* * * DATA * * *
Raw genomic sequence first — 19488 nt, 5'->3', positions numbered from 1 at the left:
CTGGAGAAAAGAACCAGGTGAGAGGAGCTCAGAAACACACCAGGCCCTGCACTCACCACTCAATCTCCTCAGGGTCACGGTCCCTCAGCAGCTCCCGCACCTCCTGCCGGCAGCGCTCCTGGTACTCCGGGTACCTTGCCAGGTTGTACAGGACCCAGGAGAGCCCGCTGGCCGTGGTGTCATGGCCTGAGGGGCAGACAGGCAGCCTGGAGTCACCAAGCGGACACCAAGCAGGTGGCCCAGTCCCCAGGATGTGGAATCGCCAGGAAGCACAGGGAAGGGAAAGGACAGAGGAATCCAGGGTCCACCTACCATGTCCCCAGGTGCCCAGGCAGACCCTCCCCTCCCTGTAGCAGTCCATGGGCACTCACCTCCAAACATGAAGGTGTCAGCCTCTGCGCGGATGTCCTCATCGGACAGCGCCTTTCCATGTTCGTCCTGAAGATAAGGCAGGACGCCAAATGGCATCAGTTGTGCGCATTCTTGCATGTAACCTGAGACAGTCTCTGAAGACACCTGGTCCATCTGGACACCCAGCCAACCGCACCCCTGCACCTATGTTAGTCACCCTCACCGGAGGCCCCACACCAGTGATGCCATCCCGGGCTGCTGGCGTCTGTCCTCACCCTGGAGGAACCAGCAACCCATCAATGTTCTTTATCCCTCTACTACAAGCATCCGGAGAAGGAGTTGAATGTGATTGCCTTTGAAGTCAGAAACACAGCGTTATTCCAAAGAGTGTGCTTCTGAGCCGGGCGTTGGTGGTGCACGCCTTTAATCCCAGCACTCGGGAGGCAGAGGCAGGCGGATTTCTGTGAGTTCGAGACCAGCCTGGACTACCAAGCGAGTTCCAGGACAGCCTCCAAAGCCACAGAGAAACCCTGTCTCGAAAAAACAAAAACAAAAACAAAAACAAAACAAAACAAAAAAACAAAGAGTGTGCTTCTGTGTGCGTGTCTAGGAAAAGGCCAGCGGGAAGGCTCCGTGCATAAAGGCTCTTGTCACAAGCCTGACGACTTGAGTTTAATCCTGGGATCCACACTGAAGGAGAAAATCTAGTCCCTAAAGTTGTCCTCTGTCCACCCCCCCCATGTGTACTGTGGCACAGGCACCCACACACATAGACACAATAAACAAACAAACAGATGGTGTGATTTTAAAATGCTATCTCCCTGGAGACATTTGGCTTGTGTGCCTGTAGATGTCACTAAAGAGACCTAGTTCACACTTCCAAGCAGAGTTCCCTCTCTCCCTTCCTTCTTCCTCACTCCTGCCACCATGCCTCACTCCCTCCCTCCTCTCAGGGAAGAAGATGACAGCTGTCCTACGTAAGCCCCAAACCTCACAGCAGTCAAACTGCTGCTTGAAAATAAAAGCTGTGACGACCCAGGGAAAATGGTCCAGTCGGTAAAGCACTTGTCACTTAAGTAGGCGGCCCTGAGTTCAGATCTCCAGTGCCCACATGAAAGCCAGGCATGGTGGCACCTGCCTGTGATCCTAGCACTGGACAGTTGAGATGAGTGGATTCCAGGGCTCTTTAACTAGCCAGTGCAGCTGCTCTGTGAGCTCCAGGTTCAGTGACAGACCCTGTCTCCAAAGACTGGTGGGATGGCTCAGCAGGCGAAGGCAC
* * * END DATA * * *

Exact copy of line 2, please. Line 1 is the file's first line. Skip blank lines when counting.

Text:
CTGGAGAAAAGAACCAGGTGAGAGGAGCTCAGAAACACACCAGGCCCTGCACTCACCACTCAATCTCCTCAGGGTCACGGTCCCTCAGCAGCTCCCGCACCTCCTGCCGGCAGCGCTCCTGGTACTCCGGGTACCTTGCCAGGTTGTACAGGACCCAGGAGAGCCCGCTGGCCGTGGTGTCATGGCCTGAGGGGCAGACAGGCAGCCTGGAGTCACCAAGCGGACACCAAGCAGGTGGCCCAGTCCCCAGGATGTGGAATCGCCAGGAAGCACAGGGAAGGGAAAGGACAGAGGAATCCAGGGTCCACCTACCATGTCCCCAGGTGCCCAGGCAGACCCTCCCCTCCCTGTAGCAGTCCATGGGCACTCACCTCCAAACATGAAGGTGTCAGCCTCTGCGCGGATGTCCTCATCGGACAGCGCCTTTCCATGTTCGTCCTGAAGATAAGGCAGGACGCCAAATGGCATCAGTTGTGCGCATTCTTGCATGTAACCTGAGACAGTCTCTGAAGACACCTGGTCCATCTGGACACCCAGCCAACCGCACCCCTGCACCTATGTTAGTCACCCTCACCGGAGGCCCCACACCAGTGATGCCATCCCGGGCTGCTGGCGTCTGTCCTCACCCTGGAGGAACCAGCAACCCATCAATGTTCTTTATCCCTCTACTACAAGCATCCGGAGAAGGAGTTGAATGTGATTGCCTTTGAAGTCAGAAACACAGCGTTATTCCAAAGAGTGTGCTTCTGAGCCGGGCGTTGGTGGTGCACGCCTTTAATCCCAGCACTCGGGAGGCAGAGGCAGGCGGATTTCTGTGAGTTCGAGACCAGCCTGGACTACCAAGCGAGTTCCAGGACAGCCTCCAAAGCCACAGAGAAACCCTGTCTCGAAAAAACAAAAACAAAAACAAAAACAAAACAAAACAAAAAAACAAAGAGTGTGCTTCTGTGTGCGTGTCTAGGAAAAGGCCAGCGGGAAGGCTCCGTGCATAAAGGCTCTTGTCACAAGCCTGACGACTTGAGTTTAATCCTGGGATCCACACTGAAGGAGAAAATCTAGTCCCTAAAGTTGTCCTCTGTCCACCCCCCCCATGTGTACTGTGGCACAGGCACCCACACACATAGACACAATAAACAAACAAACAGATGGTGTGATTTTAAAATGCTATCTCCCTGGAGACATTTGGCTTGTGTGCCTGTAGATGTCACTAAAGAGACCTAGTTCACACTTCCAAGCAGAGTTCCCTCTCTCCCTTCCTTCTTCCTCACTCCTGCCACCATGCCTCACTCCCTCCCTCCTCTCAGGGAAGAAGATGACAGCTGTCCTACGTAAGCCCCAAACCTCACAGCAGTCAAACTGCTGCTTGAAAATAAAAGCTGTGACGACCCAGGGAAAATGGTCCAGTCGGTAAAGCACTTGTCACTTAAGTAGGCGGCCCTGAGTTCAGATCTCCAGTGCCCACATGAAAGCCAGGCATGGTGGCACCTGCCTGTGATCCTAGCACTGGACAGTTGAGATGAGTGGATTCCAGGGCTCTTTAACTAGCCAGTGCAGCTGCTCTGTGAGCTCCAGGTTCAGTGACAGACCCTGTCTCCAAAGACTGGTGGGATGGCTCAGCAGGCGAAGGCAC